1 Timothy 6:6 But godliness with contentment is great gain.
This statement by Paul, while certainly true, seems almost Buddhist at first glance. Buddha taught that the way to enlightenment was the extinction of all desire, and Nirvana was nothingness. His problem was that he recognized the problems our lusts cause us, but he had no concept of a loving heavenly Father, much less a Son who would love us enough to die as our redeemer, so his philosophy ended in nihilism. Paul comes at the problem of human lust from a completely different angle. He’s not starting with the negation of desire (“contentment”) he’s starting with godliness, that in its full expression is going to bring contentment in relation to all things temporal. The question then becomes, what is godliness? As I understand it, it is placing God first and foremost, with a commitment to trust and obedience. In most English translations of the Bible, the word appears close to 50 times, yet we don’t use it much these days – maybe because we don’t see much of it! We value ambition of all sorts, but godliness makes intimacy with and obedience to God the goal, rather than anything material. The thing is, all other things are ultimately unsatisfying. I forget which “filthy rich” person was asked, “How much money is enough,” but their reply was classic: “A little more.” Likewise, when temporal authority is the goal, the culmination is megalomania. We see too many hints of that in politicians! Paul here shares the solution to all that: not the negation of desire, but placing God first and allowing Him to rearrange our desires.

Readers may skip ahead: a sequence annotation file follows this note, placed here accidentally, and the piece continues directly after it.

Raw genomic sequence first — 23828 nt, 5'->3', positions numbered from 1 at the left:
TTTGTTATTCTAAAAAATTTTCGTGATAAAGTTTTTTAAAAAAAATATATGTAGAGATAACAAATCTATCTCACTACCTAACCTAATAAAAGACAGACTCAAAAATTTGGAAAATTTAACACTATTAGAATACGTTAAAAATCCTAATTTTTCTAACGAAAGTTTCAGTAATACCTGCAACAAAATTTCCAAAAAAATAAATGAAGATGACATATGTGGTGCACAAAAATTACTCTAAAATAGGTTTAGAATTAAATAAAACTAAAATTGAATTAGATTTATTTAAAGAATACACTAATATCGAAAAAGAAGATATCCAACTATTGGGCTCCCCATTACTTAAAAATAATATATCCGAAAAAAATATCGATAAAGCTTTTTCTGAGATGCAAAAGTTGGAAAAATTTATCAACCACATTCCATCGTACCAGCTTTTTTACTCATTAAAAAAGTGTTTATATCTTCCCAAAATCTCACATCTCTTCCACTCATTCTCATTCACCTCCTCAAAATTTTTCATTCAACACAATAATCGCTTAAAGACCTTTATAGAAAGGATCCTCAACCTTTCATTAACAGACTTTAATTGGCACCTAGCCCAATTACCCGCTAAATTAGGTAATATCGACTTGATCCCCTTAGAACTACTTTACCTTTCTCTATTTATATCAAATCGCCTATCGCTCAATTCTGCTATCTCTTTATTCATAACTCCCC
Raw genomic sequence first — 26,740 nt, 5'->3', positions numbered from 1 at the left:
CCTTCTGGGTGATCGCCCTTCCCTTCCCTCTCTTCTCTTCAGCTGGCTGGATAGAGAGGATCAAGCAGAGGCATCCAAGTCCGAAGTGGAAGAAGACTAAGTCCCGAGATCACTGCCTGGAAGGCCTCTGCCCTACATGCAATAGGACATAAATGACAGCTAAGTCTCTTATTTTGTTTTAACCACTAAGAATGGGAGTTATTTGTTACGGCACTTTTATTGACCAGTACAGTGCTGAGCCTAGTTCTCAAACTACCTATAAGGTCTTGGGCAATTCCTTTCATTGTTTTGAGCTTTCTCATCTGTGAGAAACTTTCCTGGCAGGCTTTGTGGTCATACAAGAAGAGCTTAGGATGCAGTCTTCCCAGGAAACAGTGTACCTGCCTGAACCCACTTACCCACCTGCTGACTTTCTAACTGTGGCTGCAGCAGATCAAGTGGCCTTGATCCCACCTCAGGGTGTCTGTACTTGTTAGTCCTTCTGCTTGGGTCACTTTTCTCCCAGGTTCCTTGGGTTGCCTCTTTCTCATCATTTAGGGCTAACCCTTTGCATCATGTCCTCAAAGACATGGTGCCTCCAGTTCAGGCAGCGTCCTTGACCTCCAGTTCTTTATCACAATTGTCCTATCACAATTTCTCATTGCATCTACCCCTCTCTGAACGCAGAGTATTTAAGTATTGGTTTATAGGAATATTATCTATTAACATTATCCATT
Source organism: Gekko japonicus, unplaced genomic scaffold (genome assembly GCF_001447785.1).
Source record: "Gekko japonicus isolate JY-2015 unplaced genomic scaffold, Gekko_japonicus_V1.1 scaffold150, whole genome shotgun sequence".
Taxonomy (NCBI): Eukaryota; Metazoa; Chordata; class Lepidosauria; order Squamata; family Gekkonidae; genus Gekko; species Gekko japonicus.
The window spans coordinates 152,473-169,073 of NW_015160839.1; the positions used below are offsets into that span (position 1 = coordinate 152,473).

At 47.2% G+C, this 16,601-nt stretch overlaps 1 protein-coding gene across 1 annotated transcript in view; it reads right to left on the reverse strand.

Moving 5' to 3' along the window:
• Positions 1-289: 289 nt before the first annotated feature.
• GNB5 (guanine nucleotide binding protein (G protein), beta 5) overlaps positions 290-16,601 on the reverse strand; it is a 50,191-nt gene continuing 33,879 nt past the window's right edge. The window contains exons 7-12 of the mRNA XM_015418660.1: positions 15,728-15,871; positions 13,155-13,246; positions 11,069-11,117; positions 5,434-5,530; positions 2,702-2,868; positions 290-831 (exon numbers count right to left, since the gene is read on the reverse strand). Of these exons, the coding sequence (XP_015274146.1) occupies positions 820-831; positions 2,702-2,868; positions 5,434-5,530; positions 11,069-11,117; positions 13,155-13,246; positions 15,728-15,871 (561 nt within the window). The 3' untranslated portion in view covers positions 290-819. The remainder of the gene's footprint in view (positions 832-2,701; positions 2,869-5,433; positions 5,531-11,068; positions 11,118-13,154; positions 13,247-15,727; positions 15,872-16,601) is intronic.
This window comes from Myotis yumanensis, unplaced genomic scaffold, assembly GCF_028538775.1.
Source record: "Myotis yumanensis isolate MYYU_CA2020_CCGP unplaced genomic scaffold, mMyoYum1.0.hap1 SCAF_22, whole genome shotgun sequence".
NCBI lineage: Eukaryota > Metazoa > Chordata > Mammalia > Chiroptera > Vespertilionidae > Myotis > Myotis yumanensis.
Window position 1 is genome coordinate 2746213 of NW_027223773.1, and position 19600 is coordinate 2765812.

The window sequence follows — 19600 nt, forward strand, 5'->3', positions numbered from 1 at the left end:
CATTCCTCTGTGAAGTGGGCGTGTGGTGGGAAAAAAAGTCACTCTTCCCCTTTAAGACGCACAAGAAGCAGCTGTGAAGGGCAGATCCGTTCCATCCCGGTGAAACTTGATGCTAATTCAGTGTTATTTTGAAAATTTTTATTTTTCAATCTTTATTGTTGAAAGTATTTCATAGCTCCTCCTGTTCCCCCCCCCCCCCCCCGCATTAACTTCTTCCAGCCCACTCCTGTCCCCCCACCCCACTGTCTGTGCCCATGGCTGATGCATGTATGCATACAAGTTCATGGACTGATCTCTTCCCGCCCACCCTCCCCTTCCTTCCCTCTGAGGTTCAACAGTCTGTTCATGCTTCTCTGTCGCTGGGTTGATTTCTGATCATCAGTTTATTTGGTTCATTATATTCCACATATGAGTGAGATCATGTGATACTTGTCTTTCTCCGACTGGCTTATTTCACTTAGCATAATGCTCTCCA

This is something I’ve had to grow into. I started out with the huge advantage of parents who were indeed godly, but even with that example I have struggled with “the lust of the flesh, the lust of the eyes, and the pride of life.” (1 John 2:16) I’ve heard good sermons that pointed out that those three things were at the root of Adam and Eve’s sin in the Garden of Eden. I’m as human as anybody! However, I have learned over the years that the only desire that is fully satisfied, and satisfying, is the desire for God. The ultimate fulfillment will come when I am before His throne, but I have the assurance that day will come, and that is enough. There are all sorts of things on this earth and in this life that are nice, and I’m grateful for them, but they are less and less goals in themselves. Like Paul, my goal has become to “know Christ and the power of his resurrection and the fellowship of sharing in his sufferings, becoming like him in his death, and so, somehow, to attain to the resurrection from the dead.” (Philippians 3:10-11) That’s a desire I know my God will fulfill!
Father, thank You for how You have grown me. Thank You for helping me understand that my role is essentially cooperation, giving You permission to do Your will in and through me. Thank You for the understanding that Your plan for me is far better than anything I could come up with myself. Help me indeed cooperate fully with Your plan so that it may be fulfilled on Your schedule, for the blessing of many and for Your glory. Thank You. Praise God!